By combining information on habitat suitability and climate change, we can better understand the challenges that species face and how they may be able to adapt or factors contributing to their success (Suarez-seoane et al. 2004). This study aimed to identify overriding ecological factors that help the success of Eucalyptus in Ethiopia as non-native plant species; assess the present distribution status; and predict areas that are likely to become suitable for the Eucalyptus in the future under different climate scenarios. The potential role of climate change in the distribution of Eucalyptus in Ethiopia is a critical question that has not been adequately addressed in the literature. Thus, the study intends to fill this gap by developing a predictive model of Eucalyptus distribution in Ethiopia under changing climate. The results of this study will therefore have important implications for the management of Eucalyptus plantations in Ethiopia and for the broader understanding of the impacts of climate change on forest ecosystems.

Materials and methods

Study area description

Ethiopia, Africa’s second most populous nation (after Nigeria) with about 110 million people, offers a treasure trove of cultural and geographic wonders. Ethiopia located between 03°N and 15°N latitude, and 33°E and 48°E longitude (Fig. 1), with a total land area of 1,104,300 km². The country’s elevation ranges from 116 m below sea level to 4,620 m above sea level (Fig. 1). This diversity of altitudes has led to a wide variety of ecosystems, from the arid deserts of the Danakil Depression to the lush forests of the Western Highlands.

Fig. 1
figure 1

Localities along elevation gradient

Eucalyptus is a diverse genus with over 100 species in Africa, of which about 55 are cultivated in Ethiopia (Friis 1995). Since introduced to the area, Eucalyptus globulus is a successful tree in Ethiopian highland climates and soil conditions because it coppices vigorously, is not palatable to livestock, and is suitable for fuel wood and construction (Pohjonen and Pukkala 1990). Eucalyptus plantations cover an estimated 506,000 hectares of land in Ethiopia (Birhanu and Kumsa 2018).

Data sources and preprocessing

This study employed four distinct data types for various applications including: (a) point occurrence data were used to fit the species distribution model (b) present environmental variables were used to develop and map species distribution models (c) future climatic data under different emission scenarios were used to predict the potential impact of climate change on species distribution, and (d) land use spatial data was used to track changes in Eucalyptus cover over time and to evaluate the effects of these changes on the composition and functioning of natural ecosystems.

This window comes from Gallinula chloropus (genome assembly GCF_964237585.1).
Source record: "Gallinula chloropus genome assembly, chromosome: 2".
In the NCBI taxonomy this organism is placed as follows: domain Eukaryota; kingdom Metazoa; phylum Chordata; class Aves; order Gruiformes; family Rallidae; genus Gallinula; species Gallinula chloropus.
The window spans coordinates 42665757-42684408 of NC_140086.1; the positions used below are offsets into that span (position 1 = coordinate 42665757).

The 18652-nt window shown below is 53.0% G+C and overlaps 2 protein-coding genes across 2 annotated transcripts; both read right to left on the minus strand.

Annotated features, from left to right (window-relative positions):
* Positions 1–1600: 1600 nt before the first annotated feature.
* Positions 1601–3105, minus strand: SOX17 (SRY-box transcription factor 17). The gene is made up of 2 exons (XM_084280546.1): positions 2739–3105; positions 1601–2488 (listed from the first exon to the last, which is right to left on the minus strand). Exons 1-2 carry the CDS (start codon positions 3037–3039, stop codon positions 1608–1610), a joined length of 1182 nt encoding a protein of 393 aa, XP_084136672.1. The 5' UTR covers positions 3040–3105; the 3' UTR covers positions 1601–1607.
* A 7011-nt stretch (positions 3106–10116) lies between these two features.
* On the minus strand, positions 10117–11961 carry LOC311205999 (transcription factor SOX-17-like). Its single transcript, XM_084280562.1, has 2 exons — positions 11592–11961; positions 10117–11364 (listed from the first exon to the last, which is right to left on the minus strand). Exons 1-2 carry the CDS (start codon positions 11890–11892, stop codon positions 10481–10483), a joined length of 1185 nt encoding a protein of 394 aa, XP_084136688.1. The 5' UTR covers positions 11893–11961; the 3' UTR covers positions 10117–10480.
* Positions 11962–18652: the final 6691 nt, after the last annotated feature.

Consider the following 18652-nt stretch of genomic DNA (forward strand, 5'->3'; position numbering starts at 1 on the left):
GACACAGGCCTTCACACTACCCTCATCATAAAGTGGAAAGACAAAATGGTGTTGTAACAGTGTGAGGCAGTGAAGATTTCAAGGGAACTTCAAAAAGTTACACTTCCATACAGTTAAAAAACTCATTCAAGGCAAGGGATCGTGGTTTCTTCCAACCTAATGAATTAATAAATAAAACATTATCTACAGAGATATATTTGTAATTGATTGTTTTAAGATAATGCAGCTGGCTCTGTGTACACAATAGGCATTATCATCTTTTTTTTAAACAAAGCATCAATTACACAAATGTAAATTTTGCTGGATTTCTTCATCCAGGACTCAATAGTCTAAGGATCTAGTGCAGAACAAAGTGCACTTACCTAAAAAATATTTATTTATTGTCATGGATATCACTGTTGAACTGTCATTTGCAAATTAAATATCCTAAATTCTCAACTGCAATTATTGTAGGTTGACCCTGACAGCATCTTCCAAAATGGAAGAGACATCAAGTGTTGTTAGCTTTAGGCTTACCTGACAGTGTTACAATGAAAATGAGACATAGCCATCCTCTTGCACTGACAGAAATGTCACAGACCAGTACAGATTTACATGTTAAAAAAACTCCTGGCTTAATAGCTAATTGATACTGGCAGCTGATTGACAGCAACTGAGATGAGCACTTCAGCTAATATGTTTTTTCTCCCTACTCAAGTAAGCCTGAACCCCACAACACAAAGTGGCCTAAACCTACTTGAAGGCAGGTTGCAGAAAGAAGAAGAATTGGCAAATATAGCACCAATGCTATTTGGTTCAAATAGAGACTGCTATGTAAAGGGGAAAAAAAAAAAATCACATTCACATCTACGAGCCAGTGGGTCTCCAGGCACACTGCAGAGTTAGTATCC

Species occurrence records

Eucalyptus species records were collected from online databases and on-site surveys. We compiled records of Eucalyptus occurrences from the online Global Biodiversity Information Facility (GBIF) ( database, and from field observation point data record. Through a comprehensive field survey conducted across Ethiopia, focusing on state plantation forest areas and farmlands, researchers meticulously recorded the presence data of the target species. Employing a systematic transect approach, we traversed varied landscapes, precisely recording geographic coordinates (longitude, latitude) and elevation of presence samples at 100-meter intervals using a handheld Global Positioning System (GPS). Although the target species was abundant between 1200 and 2640 m across the study area, our understanding of its distribution above this range remains limited due to the inaccessibility of higher mountains. While state plantation forests offered a controlled environment for sampling, the majority of presence records were unexpectedly clustered around homesteads, roadsides, and sacred sites. However, the locality record data was taken following the transect regardless of the level of patchiness or clustering of the species. Finally, the species occurrence data were standardized to remove records that were repeated. After cleaning and geo-referencing, 874 distribution localities were available for use in the subsequent analyse.

Predictor variables

Climate change is expected to have a complex effect on species, so it is important to include intricate ecological variables in species distribution models (Andriamasimanana and Cameron 2013). Three environmental variables were considered for their potential to predict the species distribution: terrain, climate, and soil. After careful consideration, 19 variables were selected for the analysis (Table 1). Three topographic variables, six edaphic factors, and two potential incoming solar radiation variables were used to model the distribution of the species. A total of 19 bioclimatic variables were acquired, but only eight were found to be significant to species distribution after multi-collinearity testing using Pearson correlation co-efficient (r > 0.8), and were therefore retained for further analysis. The raster grids of terrain, climate, and soil were resampled using ArcGIS 10.8 to a 200-meter resolution to ensure that all of the data were consistent. These variables include historical climate data from 1970 to 2000 and future climate data from 2021 to 2040 (2030) and from 2041 to 2060 (2050). The model structural framework is shown in Fig. 2.

Table 1 Environmental variables considered for the distribution model